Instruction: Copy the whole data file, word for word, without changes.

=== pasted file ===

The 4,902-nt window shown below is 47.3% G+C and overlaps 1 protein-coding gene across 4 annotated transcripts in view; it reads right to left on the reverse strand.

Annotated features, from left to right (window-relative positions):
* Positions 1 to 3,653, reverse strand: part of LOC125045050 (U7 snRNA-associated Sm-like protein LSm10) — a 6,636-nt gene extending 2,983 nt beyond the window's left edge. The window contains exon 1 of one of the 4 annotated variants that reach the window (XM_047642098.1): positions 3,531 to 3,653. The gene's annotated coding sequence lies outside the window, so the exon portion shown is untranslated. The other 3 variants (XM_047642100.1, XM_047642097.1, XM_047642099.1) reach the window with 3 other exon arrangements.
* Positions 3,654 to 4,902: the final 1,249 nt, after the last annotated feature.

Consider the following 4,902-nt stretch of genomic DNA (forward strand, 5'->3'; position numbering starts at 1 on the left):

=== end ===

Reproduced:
The 4,902-nt window shown below is 47.3% G+C and overlaps 1 protein-coding gene across 4 annotated transcripts in view; it reads right to left on the reverse strand.

Annotated features, from left to right (window-relative positions):
* Positions 1 to 3,653, reverse strand: part of LOC125045050 (U7 snRNA-associated Sm-like protein LSm10) — a 6,636-nt gene extending 2,983 nt beyond the window's left edge. The window contains exon 1 of one of the 4 annotated variants that reach the window (XM_047642098.1): positions 3,531 to 3,653. The gene's annotated coding sequence lies outside the window, so the exon portion shown is untranslated. The other 3 variants (XM_047642100.1, XM_047642097.1, XM_047642099.1) reach the window with 3 other exon arrangements.
* Positions 3,654 to 4,902: the final 1,249 nt, after the last annotated feature.

Consider the following 4,902-nt stretch of genomic DNA (forward strand, 5'->3'; position numbering starts at 1 on the left):